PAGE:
There are also maternal factors that can influence an infant’s risk for stroke and these include a history of maternal infertility, infection in the fluid surrounding the fetus (chorioamnionitis), premature rupture of membranes, and pregnancy-related hypertension (preeclampsia).

Prevention: Primary prevention is highly feasible in adults. Lifestyle change is the main preventive strategy in adult stroke, followed by medication therapy. In children, prevention is to reduce the likelihood of subsequent strokes after the first one has been correctly diagnosed. Primary prevention is only possible when the underlying condition such as sickle cell disease or congenital heart disease is already known. Children with sickle cell disease 221 times more likely to suffer stroke, according to AHA.

The AHA recommendations for the prevention of subsequent stroke in children are as follows:

Parents can get more information about childhood stroke by downloading this AHA brochure Let’s Talk About Children and Stroke.


Photo credit

Fun and Games for Kids With Diabetes

August 24, 2008 by  
Filed under DIABETES

Learning about your diabetes doesn’t have to be scary and in fact can be a fun and educational process for kids.

And check out these products that can make compliance cool.

The Cadex Pediatric Alarm Watch with these features:

  • Up to 12 daily alarms (auto repeating)
  • Easy to read display with normal time & date function
  • Alpha reminder message (up to 36 characters)
  • Beeping alarm sound (medical snooze)
  • Long alarm duration. Medical Snooze (every 3 minutes for up to 4 hours until medications are taken)
  • Medical ID bracelet databank (Medical Information)
  • ALERT button displays Medical ID databank in an emergency
  • Timer: Program up to 12 daily medication reminders (beep sound alarm) and optional reminder text message (name and strength of medication or other prompts – Medical Information). Message scrolls across the display. NO RESET required – Alarms repeat at the same time every day.
  • Read more

    July Resource Post: The Athlete’s Heart

    August 24, 2008 by  
    Filed under HEART AND STROKE

    The heart and physical exercise

    What happens to the heart during exercise? A lot of things go faster – breathing rate, heart rate, blood flow. Now, imagine an endurance athlete such as a marathon runner, a Tour de France cyclist, an Iron Man triathelete. Their body and their heart perform faster – for hours and hours almost non-stop.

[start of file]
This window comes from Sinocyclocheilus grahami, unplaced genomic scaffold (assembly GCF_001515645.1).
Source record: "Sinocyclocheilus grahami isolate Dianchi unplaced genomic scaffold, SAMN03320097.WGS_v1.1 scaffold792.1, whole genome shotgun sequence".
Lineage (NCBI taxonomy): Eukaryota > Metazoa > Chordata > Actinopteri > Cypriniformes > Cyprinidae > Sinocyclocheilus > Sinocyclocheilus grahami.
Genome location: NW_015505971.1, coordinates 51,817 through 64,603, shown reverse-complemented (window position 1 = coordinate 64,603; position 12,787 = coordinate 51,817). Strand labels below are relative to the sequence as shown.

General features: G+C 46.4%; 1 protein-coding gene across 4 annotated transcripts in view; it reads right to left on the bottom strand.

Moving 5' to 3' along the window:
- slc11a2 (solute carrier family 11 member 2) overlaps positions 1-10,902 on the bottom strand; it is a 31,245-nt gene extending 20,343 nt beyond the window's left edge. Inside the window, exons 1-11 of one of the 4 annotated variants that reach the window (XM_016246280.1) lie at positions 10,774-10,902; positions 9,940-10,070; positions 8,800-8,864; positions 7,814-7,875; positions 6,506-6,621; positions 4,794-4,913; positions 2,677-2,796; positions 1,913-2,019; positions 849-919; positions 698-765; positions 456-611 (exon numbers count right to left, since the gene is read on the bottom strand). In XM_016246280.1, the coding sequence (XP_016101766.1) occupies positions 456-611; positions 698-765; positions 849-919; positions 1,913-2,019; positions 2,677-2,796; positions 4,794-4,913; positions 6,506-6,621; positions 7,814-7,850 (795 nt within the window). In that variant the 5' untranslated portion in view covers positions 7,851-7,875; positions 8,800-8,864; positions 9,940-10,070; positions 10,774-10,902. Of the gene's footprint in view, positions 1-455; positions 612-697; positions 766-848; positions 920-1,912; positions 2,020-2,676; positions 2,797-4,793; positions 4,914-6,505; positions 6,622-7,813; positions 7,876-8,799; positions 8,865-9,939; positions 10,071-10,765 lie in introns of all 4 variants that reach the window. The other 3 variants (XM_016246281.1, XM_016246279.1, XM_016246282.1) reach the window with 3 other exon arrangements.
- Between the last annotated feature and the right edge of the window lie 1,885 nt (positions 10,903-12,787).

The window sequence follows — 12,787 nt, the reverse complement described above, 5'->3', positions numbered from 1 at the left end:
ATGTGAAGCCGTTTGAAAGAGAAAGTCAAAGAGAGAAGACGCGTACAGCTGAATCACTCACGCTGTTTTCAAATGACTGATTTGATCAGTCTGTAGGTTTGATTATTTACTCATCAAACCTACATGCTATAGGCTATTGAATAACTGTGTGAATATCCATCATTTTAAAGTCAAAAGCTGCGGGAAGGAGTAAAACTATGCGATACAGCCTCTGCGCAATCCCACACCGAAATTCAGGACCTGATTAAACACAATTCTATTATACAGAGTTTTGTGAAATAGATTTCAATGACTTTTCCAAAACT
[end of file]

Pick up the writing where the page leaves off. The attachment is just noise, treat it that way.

This introduction to cardiac output by the Montana State University explains what is happening to an athlete’s heart during a competition.

    Cardiac output (in liters) is the total blood volume pumped by the heart’s ventricle each minute and is calculated as the heart rate (beats per minute) and stroke volume (mL of blood). Below is a table where the performance of a heart at rest and during a cross country competition is compared.


    Heart at rest

    Non-athlete heart during normal exercise

    Athlete heart during cross-country competition

    Heart rate (beats per minute)



    approx. 190

    Stroke volume (mL)

    60 to 80



    Cardiac output (L)

    4.8 to 6.4



    Source: Montana State University; BBC

    The blood pumped by the heart is distributed to different organs in the body. When resting, only 15% of cardiac output goes to the muscles. The highest proportion goes to the liver (about 27%) and the kidney (about 22%). During a cross-country skiing competition, the muscles require 60 to 70% of cardiac output, followed by the skin (about 15%) while the requirements for the kidneys and the liver drop below 10%.

    The heart of a trained athlete

    When the heart performs at top speed regularly such as that of an athlete, the volume of its chambers become larger, the cardiac output also increases. Thus, based on the numbers in the table above, a trained athlete’s heart during a cross-country competition performs almost 8 times more than what a normal does at rest about 3 times more than a non-athlete doing exercise.